There are many waves generated by the
release of energy but the two major types of waves are physical and
electromagnetic. Physical waves need a medium to go through, and
electromagnetic can go through many substances including a vacuum.
The more students review the
different types of waves, the easier it will be for them to recognize
the differences. You will be demonstrating the 2 major types of waves:
electromagnetic and physical. To illustrate this to students
explain that sound is
a physical wave, and light, microwaves, television and radio waves are
The term "wave" refers to
both physical and electromagnetic. The different components include; the
crest (top of a wave); trough (bottom of the wave); wave height (how
high is the crest); and wavelength (distance from crest to crest or
trough to trough). These terms even apply to the waves produced in
Waves are essentially a way in which
energy can be transferred from one place to another. These concepts will
be developed in high school physics.
- Discuss with students the components of a
wave, whether physical or electromagnetic. Go over crest, trough,
wavelength, and wave height, defined by the figure to the right.
- Explain that there are two major types of
waves, physical and electromagnetic.
Physical waves must have a medium to transfer energy, like water, a
rope, or a slinky. An electromagnetic wave can go through a vacuum,
like light or x-rays.
- Demonstrate a physical wave by using a
slinky. One student holds a slinky on one end. The teacher stretches
the slinky about 2-3 feet. The teacher will transmit energy by
pulling back several of the coils and then releasing them. The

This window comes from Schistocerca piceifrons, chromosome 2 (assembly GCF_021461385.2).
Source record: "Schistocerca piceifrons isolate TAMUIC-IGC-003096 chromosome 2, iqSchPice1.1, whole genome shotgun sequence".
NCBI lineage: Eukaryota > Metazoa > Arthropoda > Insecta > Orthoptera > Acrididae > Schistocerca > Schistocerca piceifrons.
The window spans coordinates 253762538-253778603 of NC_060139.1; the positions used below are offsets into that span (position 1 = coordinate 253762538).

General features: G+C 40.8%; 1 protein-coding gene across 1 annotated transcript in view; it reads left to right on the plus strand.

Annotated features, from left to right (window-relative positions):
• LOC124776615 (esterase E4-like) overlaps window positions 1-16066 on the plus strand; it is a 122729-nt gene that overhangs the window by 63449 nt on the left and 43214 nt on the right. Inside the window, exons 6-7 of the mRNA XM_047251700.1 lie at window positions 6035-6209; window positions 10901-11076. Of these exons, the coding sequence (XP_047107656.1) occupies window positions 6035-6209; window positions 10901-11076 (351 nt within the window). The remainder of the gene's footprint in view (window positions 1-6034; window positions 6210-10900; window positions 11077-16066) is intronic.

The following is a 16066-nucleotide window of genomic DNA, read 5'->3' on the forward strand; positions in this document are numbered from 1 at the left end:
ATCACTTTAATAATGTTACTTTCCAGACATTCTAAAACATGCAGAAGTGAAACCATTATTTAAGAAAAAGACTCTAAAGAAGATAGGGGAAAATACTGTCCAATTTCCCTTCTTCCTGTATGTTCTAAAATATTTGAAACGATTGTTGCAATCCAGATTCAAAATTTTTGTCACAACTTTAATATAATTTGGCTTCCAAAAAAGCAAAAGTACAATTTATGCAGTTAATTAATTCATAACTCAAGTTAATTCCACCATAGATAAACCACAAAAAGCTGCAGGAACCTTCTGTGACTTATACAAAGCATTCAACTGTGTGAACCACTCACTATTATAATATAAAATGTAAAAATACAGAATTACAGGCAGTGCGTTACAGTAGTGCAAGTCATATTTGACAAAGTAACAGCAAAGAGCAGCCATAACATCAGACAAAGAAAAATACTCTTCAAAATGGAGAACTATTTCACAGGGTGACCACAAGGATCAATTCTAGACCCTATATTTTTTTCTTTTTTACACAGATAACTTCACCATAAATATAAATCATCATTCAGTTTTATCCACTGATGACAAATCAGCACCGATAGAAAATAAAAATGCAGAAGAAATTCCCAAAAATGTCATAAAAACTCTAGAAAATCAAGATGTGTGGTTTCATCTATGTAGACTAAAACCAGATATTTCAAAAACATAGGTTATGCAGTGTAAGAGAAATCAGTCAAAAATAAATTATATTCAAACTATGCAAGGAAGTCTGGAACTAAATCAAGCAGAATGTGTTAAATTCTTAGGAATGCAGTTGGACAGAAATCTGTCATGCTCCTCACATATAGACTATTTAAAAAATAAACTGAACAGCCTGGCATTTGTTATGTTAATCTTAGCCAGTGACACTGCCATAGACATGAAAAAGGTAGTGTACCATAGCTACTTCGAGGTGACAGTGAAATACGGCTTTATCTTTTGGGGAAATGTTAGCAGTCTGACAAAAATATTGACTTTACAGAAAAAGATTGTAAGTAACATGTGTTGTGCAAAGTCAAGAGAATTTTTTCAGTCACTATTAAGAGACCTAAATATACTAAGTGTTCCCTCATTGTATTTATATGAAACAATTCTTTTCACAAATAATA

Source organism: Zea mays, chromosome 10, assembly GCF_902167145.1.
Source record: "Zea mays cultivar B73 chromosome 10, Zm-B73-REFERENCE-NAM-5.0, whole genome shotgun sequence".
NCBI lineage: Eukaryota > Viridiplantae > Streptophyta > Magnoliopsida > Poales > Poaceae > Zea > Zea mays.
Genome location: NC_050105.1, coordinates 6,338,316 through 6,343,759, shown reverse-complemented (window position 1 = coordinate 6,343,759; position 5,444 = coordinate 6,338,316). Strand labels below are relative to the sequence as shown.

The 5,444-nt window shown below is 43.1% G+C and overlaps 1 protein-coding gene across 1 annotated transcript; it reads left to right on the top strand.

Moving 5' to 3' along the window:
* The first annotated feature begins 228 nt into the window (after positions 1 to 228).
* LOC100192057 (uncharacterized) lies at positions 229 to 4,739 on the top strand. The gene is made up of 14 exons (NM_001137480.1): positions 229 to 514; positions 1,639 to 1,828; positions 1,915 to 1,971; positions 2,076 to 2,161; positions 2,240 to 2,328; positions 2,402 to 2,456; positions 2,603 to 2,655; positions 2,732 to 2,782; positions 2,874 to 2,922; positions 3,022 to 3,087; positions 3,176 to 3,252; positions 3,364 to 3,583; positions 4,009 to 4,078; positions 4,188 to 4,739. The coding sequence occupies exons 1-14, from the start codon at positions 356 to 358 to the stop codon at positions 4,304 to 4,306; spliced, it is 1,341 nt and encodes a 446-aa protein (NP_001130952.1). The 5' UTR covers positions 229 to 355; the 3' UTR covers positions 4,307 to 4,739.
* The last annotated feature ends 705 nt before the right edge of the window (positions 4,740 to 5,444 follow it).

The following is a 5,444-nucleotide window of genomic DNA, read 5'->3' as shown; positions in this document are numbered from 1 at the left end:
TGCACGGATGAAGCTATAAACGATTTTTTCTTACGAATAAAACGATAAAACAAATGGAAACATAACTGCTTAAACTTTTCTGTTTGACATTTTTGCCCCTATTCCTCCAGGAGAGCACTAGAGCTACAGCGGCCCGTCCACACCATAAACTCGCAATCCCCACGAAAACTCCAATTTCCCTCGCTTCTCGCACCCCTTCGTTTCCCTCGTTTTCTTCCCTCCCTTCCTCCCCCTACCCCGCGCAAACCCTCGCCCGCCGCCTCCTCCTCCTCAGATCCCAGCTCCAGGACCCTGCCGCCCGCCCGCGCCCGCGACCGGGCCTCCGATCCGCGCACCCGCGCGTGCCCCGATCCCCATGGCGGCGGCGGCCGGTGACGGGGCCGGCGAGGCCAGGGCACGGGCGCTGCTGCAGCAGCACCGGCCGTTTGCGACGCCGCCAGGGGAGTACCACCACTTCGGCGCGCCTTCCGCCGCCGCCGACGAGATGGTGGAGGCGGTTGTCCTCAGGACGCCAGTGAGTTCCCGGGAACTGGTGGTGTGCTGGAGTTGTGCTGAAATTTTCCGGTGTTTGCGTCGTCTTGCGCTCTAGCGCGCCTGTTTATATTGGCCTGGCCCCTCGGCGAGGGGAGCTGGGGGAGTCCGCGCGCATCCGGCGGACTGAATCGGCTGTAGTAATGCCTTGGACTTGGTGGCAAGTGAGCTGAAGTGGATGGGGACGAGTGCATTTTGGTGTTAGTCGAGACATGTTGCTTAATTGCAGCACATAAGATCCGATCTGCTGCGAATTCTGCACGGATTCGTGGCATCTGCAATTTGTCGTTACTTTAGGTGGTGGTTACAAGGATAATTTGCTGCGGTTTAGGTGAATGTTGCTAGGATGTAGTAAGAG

movement will be a push-pull or compressional wave. Instruct
students to record what they see.
- Demonstrate another example of a physical
wave using a rope. Tie the rope to something stationary. From the
opposite end, one student will hold the loose end of the rope and
transmit energy by snapping his wrist toward the stationary end of
the rope. Have students record the movement of the rope. This
illustrates transverse (or shear) waves, a physical wave.
- Using an eyedropper and a pan of water, drop
water into a pan of water very slowly. Record the movement of the
water's surface. These are physical waves.
- If you have a radiometer, place it in the
sun. Record what happens. Notice that the black and white panels
move around. The electromagnetic waves of light are hitting the
white panel and pushing the panels. It also demonstrates that light
waves have a physical component, pushing is a mass effort. The mass
of the light waves reflecting from the white surface cause kinetic
energy derived from the potential energy.
- Turn a radio on, and ask students where is
the music coming from. Turn it off. Why doesn’t the room fill with
music if radio waves are all around? The radio concentrates radio
waves. Make sure the students realize that the sound produced is not
the actual radio waves.
Conclude that electromagnetic waves can travel through a vacuum
and physical waves cannot. Sound waves are visible and some
electromagnetic waves are invisible.